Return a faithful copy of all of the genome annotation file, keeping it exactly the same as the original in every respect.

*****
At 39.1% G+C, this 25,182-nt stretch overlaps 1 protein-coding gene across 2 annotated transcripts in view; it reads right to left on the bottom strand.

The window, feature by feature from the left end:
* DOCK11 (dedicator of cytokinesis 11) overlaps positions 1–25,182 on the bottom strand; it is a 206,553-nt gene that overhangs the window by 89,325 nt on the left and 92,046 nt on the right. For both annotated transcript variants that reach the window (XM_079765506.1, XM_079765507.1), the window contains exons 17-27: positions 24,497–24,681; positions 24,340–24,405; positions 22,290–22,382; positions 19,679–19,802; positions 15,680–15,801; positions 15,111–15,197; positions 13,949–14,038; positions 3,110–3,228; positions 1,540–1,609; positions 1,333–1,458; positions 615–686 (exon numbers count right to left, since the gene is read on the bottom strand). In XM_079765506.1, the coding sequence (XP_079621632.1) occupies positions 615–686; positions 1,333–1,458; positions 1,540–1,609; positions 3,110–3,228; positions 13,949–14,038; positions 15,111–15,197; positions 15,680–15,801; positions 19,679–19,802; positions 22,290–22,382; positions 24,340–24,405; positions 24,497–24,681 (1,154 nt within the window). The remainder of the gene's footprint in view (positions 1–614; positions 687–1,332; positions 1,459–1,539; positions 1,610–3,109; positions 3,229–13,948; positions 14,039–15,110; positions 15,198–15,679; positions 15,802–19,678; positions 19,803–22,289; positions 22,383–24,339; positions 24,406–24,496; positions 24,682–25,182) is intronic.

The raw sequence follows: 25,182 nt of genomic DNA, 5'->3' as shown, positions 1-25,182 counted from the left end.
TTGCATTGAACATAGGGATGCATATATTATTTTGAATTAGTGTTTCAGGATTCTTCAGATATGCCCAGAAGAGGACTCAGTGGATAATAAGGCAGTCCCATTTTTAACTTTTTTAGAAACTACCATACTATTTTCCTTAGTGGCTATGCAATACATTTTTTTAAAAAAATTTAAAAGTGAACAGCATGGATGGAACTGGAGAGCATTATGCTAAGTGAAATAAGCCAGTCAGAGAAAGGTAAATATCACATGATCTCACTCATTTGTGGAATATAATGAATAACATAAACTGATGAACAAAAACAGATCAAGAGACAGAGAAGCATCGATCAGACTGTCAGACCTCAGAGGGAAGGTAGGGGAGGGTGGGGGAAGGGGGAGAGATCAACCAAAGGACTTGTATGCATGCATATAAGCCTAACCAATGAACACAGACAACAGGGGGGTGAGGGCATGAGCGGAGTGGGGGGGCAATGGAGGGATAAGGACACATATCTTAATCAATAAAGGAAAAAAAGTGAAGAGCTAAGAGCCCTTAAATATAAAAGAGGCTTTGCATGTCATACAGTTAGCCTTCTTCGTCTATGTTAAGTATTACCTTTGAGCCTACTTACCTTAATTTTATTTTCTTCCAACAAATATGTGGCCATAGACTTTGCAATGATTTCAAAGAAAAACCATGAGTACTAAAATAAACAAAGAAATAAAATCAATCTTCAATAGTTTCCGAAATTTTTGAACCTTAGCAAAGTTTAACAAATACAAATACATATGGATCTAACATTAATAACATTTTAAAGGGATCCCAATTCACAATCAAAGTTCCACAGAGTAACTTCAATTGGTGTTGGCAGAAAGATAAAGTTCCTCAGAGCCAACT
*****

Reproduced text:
At 39.1% G+C, this 25,182-nt stretch overlaps 1 protein-coding gene across 2 annotated transcripts in view; it reads right to left on the bottom strand.

The window, feature by feature from the left end:
* DOCK11 (dedicator of cytokinesis 11) overlaps positions 1–25,182 on the bottom strand; it is a 206,553-nt gene that overhangs the window by 89,325 nt on the left and 92,046 nt on the right. For both annotated transcript variants that reach the window (XM_079765506.1, XM_079765507.1), the window contains exons 17-27: positions 24,497–24,681; positions 24,340–24,405; positions 22,290–22,382; positions 19,679–19,802; positions 15,680–15,801; positions 15,111–15,197; positions 13,949–14,038; positions 3,110–3,228; positions 1,540–1,609; positions 1,333–1,458; positions 615–686 (exon numbers count right to left, since the gene is read on the bottom strand). In XM_079765506.1, the coding sequence (XP_079621632.1) occupies positions 615–686; positions 1,333–1,458; positions 1,540–1,609; positions 3,110–3,228; positions 13,949–14,038; positions 15,111–15,197; positions 15,680–15,801; positions 19,679–19,802; positions 22,290–22,382; positions 24,340–24,405; positions 24,497–24,681 (1,154 nt within the window). The remainder of the gene's footprint in view (positions 1–614; positions 687–1,332; positions 1,459–1,539; positions 1,610–3,109; positions 3,229–13,948; positions 14,039–15,110; positions 15,198–15,679; positions 15,802–19,678; positions 19,803–22,289; positions 22,383–24,339; positions 24,406–24,496; positions 24,682–25,182) is intronic.

The raw sequence follows: 25,182 nt of genomic DNA, 5'->3' as shown, positions 1-25,182 counted from the left end.
TTGCATTGAACATAGGGATGCATATATTATTTTGAATTAGTGTTTCAGGATTCTTCAGATATGCCCAGAAGAGGACTCAGTGGATAATAAGGCAGTCCCATTTTTAACTTTTTTAGAAACTACCATACTATTTTCCTTAGTGGCTATGCAATACATTTTTTTAAAAAAATTTAAAAGTGAACAGCATGGATGGAACTGGAGAGCATTATGCTAAGTGAAATAAGCCAGTCAGAGAAAGGTAAATATCACATGATCTCACTCATTTGTGGAATATAATGAATAACATAAACTGATGAACAAAAACAGATCAAGAGACAGAGAAGCATCGATCAGACTGTCAGACCTCAGAGGGAAGGTAGGGGAGGGTGGGGGAAGGGGGAGAGATCAACCAAAGGACTTGTATGCATGCATATAAGCCTAACCAATGAACACAGACAACAGGGGGGTGAGGGCATGAGCGGAGTGGGGGGGCAATGGAGGGATAAGGACACATATCTTAATCAATAAAGGAAAAAAAGTGAAGAGCTAAGAGCCCTTAAATATAAAAGAGGCTTTGCATGTCATACAGTTAGCCTTCTTCGTCTATGTTAAGTATTACCTTTGAGCCTACTTACCTTAATTTTATTTTCTTCCAACAAATATGTGGCCATAGACTTTGCAATGATTTCAAAGAAAAACCATGAGTACTAAAATAAACAAAGAAATAAAATCAATCTTCAATAGTTTCCGAAATTTTTGAACCTTAGCAAAGTTTAACAAATACAAATACATATGGATCTAACATTAATAACATTTTAAAGGGATCCCAATTCACAATCAAAGTTCCACAGAGTAACTTCAATTGGTGTTGGCAGAAAGATAAAGTTCCTCAGAGCCAACT